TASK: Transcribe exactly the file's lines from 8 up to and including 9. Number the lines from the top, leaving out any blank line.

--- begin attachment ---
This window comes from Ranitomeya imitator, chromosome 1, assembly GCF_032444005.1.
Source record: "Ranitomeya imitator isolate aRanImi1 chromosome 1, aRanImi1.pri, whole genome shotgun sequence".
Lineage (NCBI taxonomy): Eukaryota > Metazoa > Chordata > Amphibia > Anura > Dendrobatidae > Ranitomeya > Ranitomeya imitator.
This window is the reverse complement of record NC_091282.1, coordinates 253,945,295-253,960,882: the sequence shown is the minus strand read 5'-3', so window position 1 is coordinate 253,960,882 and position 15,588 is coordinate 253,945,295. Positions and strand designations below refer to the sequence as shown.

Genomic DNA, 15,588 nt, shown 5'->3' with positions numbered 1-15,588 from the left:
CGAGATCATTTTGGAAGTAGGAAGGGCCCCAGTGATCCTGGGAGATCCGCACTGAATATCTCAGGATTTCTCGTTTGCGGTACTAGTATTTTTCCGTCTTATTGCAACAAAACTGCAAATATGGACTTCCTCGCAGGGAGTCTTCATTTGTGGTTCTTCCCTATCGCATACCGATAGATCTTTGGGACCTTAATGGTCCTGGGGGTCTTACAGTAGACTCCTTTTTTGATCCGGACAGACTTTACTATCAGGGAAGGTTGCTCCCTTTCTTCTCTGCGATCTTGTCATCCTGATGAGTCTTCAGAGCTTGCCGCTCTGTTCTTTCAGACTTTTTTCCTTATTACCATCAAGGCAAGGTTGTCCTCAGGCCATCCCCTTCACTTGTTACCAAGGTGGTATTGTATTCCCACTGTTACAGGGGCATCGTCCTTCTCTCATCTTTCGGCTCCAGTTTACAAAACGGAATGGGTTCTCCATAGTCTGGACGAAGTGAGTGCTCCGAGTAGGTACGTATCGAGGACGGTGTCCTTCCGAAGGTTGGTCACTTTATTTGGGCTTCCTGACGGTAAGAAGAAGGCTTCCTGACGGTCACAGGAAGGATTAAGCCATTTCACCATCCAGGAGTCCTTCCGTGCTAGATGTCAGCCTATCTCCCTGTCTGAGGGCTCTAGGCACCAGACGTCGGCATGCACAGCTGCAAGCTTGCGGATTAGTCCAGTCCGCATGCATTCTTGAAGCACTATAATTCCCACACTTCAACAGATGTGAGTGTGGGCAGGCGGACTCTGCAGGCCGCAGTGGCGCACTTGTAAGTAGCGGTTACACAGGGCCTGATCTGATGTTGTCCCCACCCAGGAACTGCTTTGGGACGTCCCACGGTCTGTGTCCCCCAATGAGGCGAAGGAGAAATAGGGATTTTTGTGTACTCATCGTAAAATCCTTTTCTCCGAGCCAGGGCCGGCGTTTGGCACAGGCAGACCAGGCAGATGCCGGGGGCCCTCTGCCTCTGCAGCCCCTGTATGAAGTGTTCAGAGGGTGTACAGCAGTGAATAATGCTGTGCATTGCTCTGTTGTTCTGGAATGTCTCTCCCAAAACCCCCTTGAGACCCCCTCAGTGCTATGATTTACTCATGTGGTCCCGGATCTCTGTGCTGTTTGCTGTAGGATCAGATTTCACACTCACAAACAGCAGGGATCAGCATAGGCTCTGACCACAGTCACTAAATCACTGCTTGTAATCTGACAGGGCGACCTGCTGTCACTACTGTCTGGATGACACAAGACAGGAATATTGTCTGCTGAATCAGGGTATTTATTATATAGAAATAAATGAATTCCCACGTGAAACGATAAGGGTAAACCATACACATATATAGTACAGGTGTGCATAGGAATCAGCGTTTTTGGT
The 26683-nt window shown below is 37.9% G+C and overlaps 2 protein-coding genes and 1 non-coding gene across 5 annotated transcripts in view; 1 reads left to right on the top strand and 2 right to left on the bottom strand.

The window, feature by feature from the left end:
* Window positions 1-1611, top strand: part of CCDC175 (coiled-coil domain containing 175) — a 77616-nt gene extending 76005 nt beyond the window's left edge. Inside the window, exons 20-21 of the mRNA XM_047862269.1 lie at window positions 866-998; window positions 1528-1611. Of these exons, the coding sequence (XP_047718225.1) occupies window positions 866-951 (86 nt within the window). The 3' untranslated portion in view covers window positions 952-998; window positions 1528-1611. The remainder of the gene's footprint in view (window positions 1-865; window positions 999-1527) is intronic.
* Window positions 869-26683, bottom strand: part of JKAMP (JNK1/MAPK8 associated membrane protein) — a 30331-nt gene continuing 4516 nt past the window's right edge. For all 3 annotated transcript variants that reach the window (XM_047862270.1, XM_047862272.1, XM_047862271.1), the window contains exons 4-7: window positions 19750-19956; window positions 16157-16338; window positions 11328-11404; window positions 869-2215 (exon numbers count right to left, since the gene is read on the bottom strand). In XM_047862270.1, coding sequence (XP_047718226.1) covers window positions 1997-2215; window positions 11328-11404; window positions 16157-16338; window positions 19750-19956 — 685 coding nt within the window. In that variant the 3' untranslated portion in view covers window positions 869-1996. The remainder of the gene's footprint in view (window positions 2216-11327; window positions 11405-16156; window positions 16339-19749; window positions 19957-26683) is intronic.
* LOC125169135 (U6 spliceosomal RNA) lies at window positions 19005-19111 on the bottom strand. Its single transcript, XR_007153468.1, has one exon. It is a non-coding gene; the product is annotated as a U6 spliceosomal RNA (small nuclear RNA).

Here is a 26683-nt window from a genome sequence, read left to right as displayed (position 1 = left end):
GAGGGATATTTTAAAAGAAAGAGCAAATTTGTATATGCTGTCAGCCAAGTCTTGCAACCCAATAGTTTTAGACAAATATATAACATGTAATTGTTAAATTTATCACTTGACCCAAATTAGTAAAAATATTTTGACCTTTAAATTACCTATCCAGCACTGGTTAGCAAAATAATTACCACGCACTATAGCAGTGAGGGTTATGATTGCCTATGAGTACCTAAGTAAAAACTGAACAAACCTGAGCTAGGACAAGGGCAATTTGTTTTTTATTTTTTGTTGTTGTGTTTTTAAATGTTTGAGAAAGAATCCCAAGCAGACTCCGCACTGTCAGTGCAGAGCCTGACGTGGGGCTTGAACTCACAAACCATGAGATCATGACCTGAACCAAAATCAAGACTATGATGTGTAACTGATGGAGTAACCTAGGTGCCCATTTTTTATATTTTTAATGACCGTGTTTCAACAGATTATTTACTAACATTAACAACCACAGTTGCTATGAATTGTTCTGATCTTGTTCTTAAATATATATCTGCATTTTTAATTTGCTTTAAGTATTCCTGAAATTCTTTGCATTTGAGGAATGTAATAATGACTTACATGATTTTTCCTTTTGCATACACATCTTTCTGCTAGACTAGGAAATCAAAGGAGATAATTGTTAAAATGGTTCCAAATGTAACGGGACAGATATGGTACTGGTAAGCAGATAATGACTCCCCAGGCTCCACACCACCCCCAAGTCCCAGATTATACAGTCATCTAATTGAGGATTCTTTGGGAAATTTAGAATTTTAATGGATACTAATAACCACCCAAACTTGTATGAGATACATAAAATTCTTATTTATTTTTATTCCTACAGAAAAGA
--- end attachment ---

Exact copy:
The window, feature by feature from the left end:
* Window positions 1-1611, top strand: part of CCDC175 (coiled-coil domain containing 175) — a 77616-nt gene extending 76005 nt beyond the window's left edge. Inside the window, exons 20-21 of the mRNA XM_047862269.1 lie at window positions 866-998; window positions 1528-1611. Of these exons, the coding sequence (XP_047718225.1) occupies window positions 866-951 (86 nt within the window). The 3' untranslated portion in view covers window positions 952-998; window positions 1528-1611. The remainder of the gene's footprint in view (window positions 1-865; window positions 999-1527) is intronic.